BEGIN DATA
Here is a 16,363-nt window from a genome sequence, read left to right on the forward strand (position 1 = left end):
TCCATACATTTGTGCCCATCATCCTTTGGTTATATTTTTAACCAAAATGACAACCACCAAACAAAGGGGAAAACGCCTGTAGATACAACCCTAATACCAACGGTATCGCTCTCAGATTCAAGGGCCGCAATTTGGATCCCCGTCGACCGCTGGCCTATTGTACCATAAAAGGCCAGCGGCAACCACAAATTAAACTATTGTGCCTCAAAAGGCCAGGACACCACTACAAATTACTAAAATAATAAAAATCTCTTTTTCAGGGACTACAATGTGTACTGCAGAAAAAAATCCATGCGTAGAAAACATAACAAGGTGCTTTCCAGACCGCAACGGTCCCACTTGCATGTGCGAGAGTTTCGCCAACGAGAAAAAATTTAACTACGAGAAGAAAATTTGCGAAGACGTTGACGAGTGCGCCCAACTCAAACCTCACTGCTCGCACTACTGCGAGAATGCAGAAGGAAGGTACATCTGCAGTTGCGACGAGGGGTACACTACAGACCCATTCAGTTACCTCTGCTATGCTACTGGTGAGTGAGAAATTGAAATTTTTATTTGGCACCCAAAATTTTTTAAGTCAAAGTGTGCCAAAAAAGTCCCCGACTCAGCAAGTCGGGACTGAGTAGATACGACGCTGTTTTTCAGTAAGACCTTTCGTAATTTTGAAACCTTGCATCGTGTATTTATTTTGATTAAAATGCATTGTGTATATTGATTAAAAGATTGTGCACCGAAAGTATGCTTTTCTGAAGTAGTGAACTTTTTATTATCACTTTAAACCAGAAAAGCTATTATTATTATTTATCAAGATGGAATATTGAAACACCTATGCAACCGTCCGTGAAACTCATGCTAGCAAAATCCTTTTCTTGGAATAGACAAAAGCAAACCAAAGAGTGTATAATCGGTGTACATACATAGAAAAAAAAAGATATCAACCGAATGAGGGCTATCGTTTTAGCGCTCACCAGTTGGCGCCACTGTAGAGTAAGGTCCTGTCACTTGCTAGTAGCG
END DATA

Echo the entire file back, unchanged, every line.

Here is a 16,363-nt window from a genome sequence, read left to right on the forward strand (position 1 = left end):
TCCATACATTTGTGCCCATCATCCTTTGGTTATATTTTTAACCAAAATGACAACCACCAAACAAAGGGGAAAACGCCTGTAGATACAACCCTAATACCAACGGTATCGCTCTCAGATTCAAGGGCCGCAATTTGGATCCCCGTCGACCGCTGGCCTATTGTACCATAAAAGGCCAGCGGCAACCACAAATTAAACTATTGTGCCTCAAAAGGCCAGGACACCACTACAAATTACTAAAATAATAAAAATCTCTTTTTCAGGGACTACAATGTGTACTGCAGAAAAAAATCCATGCGTAGAAAACATAACAAGGTGCTTTCCAGACCGCAACGGTCCCACTTGCATGTGCGAGAGTTTCGCCAACGAGAAAAAATTTAACTACGAGAAGAAAATTTGCGAAGACGTTGACGAGTGCGCCCAACTCAAACCTCACTGCTCGCACTACTGCGAGAATGCAGAAGGAAGGTACATCTGCAGTTGCGACGAGGGGTACACTACAGACCCATTCAGTTACCTCTGCTATGCTACTGGTGAGTGAGAAATTGAAATTTTTATTTGGCACCCAAAATTTTTTAAGTCAAAGTGTGCCAAAAAAGTCCCCGACTCAGCAAGTCGGGACTGAGTAGATACGACGCTGTTTTTCAGTAAGACCTTTCGTAATTTTGAAACCTTGCATCGTGTATTTATTTTGATTAAAATGCATTGTGTATATTGATTAAAAGATTGTGCACCGAAAGTATGCTTTTCTGAAGTAGTGAACTTTTTATTATCACTTTAAACCAGAAAAGCTATTATTATTATTTATCAAGATGGAATATTGAAACACCTATGCAACCGTCCGTGAAACTCATGCTAGCAAAATCCTTTTCTTGGAATAGACAAAAGCAAACCAAAGAGTGTATAATCGGTGTACATACATAGAAAAAAAAAGATATCAACCGAATGAGGGCTATCGTTTTAGCGCTCACCAGTTGGCGCCACTGTAGAGTAAGGTCCTGTCACTTGCTAGTAGCG